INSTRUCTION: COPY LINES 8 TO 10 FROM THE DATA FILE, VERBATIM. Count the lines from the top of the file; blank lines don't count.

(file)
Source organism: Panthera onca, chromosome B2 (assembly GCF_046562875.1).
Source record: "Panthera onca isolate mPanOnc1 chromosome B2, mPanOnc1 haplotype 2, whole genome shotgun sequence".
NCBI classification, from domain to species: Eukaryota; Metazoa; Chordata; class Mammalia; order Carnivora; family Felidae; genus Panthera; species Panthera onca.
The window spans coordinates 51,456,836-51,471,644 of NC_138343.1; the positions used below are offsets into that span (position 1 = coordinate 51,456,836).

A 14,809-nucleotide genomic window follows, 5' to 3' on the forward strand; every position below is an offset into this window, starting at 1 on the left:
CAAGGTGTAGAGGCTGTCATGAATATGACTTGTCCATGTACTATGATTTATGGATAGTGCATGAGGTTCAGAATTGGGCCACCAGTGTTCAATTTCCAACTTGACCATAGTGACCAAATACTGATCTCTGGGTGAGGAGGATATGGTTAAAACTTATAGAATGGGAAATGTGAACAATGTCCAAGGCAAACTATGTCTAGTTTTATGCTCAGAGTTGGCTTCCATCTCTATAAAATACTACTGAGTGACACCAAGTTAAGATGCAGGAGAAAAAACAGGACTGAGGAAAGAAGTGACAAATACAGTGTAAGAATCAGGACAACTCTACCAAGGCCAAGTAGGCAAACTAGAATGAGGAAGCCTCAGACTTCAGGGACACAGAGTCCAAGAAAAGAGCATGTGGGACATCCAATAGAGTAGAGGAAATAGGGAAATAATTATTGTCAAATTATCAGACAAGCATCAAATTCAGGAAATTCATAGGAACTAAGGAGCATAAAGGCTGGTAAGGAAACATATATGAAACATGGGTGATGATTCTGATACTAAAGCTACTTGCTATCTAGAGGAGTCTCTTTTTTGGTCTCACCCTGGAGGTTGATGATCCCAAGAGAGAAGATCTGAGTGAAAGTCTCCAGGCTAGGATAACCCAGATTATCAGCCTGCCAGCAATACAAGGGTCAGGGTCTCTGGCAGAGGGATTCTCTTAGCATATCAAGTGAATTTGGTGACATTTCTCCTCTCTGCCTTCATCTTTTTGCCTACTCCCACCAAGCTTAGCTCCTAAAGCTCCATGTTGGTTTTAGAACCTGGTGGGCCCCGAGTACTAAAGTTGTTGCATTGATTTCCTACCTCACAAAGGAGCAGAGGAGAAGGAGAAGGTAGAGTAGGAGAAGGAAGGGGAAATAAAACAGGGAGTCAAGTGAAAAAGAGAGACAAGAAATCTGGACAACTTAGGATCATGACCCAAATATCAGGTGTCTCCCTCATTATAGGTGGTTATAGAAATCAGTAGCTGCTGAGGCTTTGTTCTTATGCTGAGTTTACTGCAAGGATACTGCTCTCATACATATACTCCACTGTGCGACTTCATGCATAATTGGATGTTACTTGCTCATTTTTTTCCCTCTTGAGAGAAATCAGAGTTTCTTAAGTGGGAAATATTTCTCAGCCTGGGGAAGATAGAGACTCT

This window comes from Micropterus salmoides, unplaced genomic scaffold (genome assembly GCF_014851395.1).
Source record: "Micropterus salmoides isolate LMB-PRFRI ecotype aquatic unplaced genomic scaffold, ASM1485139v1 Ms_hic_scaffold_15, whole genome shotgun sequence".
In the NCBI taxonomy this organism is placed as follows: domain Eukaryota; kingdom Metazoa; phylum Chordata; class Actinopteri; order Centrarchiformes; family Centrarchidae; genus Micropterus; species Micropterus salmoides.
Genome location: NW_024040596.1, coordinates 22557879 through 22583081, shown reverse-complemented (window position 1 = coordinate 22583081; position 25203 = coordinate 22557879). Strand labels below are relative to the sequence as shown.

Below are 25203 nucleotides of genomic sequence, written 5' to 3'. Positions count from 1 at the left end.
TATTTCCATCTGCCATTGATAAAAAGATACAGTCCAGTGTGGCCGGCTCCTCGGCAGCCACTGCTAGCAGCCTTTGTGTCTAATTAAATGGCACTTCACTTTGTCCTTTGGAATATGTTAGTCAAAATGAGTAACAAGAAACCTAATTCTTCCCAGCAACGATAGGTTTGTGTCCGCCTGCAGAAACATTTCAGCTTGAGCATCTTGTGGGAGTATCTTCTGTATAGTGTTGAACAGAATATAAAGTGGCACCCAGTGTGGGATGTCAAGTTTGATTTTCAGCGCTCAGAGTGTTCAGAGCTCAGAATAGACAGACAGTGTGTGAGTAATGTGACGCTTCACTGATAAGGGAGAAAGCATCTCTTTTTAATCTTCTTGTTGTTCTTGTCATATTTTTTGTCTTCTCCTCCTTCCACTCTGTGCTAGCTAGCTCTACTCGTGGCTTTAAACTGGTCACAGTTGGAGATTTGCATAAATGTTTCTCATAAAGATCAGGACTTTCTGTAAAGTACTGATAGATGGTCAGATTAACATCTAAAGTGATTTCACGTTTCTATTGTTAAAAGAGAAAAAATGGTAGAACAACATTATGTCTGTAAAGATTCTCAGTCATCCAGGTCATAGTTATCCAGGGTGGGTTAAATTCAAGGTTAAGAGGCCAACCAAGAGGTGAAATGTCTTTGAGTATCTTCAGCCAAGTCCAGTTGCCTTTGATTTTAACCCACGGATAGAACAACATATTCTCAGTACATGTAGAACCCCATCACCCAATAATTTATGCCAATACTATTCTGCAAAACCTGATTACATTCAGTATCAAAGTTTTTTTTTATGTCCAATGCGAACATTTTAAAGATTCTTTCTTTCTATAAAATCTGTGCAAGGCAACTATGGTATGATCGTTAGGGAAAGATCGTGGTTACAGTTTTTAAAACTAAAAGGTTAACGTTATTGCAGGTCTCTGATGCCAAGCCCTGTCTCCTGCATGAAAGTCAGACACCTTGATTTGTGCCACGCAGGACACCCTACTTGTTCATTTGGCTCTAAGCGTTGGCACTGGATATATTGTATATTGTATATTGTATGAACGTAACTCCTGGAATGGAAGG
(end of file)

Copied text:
Source record: "Micropterus salmoides isolate LMB-PRFRI ecotype aquatic unplaced genomic scaffold, ASM1485139v1 Ms_hic_scaffold_15, whole genome shotgun sequence".
In the NCBI taxonomy this organism is placed as follows: domain Eukaryota; kingdom Metazoa; phylum Chordata; class Actinopteri; order Centrarchiformes; family Centrarchidae; genus Micropterus; species Micropterus salmoides.
Genome location: NW_024040596.1, coordinates 22557879 through 22583081, shown reverse-complemented (window position 1 = coordinate 22583081; position 25203 = coordinate 22557879). Strand labels below are relative to the sequence as shown.